This depends upon what you mean by “genocide” and what you mean by “aware.”
The world, or at least the United States , was aware that the Nazi regime was oppressing the Jews, sometimes quite brutally, even before WWII broke out. There were American reporters in Germany up even after the war began. They knew some things about Jews being put (along with many other kinds of people) in concentration camps.
After the war broke out, people learned some things about what was going on. They knew, for instance, that Jews were suffering terribly. They knew about the creation of ghettos. However, they did not know about the mass killings that were taking place. There were stories of such things coming out of German-occupied Europe, but it was very hard to know whether such stories (which surely seemed incredible) were to be believed. They were not necessarily from sources that could absolutely be seen as credible.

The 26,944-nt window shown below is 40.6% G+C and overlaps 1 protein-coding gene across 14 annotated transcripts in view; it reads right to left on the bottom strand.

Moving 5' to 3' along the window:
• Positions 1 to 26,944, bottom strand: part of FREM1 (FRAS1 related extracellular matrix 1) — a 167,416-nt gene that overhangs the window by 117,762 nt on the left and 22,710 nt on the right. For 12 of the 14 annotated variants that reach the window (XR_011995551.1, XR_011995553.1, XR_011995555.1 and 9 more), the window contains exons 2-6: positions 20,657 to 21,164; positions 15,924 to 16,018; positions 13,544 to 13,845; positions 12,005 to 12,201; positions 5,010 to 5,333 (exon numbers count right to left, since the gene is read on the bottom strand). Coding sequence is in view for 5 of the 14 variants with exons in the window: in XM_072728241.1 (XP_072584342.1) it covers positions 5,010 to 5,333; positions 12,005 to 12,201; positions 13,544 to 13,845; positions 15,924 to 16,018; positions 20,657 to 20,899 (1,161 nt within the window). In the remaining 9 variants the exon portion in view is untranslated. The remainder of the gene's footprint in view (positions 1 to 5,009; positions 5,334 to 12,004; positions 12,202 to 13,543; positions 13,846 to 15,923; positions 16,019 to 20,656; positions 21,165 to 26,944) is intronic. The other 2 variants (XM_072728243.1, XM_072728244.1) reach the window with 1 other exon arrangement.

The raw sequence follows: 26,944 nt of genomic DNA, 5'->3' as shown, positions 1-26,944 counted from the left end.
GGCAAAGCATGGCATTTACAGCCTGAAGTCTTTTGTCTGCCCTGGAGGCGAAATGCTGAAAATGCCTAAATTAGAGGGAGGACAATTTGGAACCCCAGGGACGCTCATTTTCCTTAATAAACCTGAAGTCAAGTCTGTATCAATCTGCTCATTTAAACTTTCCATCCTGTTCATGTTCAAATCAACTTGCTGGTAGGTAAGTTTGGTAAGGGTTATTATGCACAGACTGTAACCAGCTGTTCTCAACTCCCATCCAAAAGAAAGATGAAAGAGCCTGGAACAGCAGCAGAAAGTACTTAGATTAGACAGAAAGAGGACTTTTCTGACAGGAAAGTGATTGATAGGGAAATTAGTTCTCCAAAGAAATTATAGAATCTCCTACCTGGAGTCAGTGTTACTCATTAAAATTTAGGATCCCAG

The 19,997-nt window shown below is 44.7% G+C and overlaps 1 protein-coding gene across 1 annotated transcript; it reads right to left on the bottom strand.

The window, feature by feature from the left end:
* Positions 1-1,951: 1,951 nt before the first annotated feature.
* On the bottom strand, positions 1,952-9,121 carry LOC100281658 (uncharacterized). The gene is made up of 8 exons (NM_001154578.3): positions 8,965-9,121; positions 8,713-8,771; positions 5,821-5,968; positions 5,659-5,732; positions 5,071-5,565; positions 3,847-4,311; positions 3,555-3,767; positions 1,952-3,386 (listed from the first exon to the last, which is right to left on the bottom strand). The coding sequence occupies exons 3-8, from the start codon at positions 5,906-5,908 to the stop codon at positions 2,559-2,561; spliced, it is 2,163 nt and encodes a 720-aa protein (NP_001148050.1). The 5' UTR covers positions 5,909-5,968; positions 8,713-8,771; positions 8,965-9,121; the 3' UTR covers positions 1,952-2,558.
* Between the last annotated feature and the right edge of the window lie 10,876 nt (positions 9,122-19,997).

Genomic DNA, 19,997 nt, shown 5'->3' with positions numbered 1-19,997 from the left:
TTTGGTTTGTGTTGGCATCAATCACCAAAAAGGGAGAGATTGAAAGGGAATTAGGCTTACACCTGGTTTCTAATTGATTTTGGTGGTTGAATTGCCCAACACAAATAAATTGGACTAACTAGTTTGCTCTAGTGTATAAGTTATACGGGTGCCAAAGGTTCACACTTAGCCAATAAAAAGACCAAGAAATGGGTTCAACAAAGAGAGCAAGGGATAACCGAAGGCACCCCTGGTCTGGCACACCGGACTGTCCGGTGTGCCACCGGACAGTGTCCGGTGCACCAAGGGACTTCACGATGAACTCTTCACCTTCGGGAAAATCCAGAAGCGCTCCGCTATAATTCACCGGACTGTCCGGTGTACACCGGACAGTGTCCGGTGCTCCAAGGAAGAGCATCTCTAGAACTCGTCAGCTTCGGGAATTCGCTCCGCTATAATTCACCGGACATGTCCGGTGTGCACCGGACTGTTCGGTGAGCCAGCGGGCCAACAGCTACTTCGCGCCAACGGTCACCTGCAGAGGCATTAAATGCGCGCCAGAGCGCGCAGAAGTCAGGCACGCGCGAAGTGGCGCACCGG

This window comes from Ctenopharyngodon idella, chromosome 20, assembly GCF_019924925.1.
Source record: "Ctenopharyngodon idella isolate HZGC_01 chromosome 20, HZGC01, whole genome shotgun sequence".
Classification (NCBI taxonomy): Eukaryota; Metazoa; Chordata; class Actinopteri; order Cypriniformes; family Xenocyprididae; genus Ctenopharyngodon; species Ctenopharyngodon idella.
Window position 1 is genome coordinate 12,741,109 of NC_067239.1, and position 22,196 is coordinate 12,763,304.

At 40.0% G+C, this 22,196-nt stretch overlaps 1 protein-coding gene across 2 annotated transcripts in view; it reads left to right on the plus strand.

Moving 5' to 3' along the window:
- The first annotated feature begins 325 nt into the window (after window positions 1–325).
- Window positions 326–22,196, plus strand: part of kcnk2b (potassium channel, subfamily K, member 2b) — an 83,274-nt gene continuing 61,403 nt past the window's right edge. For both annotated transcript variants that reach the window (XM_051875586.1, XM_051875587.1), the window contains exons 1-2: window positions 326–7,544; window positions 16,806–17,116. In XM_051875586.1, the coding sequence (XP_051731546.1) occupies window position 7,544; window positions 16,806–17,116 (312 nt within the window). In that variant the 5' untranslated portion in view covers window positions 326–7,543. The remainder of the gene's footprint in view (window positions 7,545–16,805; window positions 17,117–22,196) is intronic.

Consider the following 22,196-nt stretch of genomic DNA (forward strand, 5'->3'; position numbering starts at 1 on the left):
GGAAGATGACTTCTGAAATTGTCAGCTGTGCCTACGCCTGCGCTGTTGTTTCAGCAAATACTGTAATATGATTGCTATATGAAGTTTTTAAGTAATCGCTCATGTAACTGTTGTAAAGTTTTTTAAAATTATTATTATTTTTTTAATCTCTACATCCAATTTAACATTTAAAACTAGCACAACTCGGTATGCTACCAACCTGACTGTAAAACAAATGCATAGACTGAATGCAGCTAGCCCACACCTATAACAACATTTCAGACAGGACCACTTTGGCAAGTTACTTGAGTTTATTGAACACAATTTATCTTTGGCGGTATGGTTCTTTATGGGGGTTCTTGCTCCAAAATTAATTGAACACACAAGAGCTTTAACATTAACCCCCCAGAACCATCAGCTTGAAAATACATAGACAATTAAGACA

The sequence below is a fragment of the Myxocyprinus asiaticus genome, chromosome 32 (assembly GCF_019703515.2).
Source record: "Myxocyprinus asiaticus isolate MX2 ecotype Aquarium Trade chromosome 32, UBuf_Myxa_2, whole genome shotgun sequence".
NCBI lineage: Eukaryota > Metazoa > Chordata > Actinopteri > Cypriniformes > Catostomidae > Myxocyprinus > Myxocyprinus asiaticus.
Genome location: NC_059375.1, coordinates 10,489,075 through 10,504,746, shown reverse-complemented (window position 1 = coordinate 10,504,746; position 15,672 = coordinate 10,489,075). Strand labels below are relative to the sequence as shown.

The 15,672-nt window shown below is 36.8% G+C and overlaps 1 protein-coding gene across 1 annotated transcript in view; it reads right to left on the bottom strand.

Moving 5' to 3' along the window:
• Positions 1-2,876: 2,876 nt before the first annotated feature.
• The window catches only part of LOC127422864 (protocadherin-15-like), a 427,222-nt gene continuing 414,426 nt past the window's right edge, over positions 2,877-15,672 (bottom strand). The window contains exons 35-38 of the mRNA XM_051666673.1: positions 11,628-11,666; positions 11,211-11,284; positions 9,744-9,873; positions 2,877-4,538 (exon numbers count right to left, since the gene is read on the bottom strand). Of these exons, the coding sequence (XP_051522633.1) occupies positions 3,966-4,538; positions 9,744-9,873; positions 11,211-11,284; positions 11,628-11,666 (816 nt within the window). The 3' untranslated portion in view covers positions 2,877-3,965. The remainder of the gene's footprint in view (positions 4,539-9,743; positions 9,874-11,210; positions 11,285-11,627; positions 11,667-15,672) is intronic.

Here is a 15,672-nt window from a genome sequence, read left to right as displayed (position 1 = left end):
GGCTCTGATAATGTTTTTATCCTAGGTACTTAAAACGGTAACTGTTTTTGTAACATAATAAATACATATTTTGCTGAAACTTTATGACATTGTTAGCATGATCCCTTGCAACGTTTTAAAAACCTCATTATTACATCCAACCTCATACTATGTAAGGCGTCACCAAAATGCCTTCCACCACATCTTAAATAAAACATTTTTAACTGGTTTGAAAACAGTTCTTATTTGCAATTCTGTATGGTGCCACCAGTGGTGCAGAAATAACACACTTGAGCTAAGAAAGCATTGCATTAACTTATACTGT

The world first became officially aware of the Final Solution in late 1942. At that point, irrefutable proof was brought out of Europe and was confirmed by the government. So, the world knew parts of what was going on before WWII started. It learned a great deal more in 1942. It is probably fair to say that the full extent of the genocide was not known until after the war.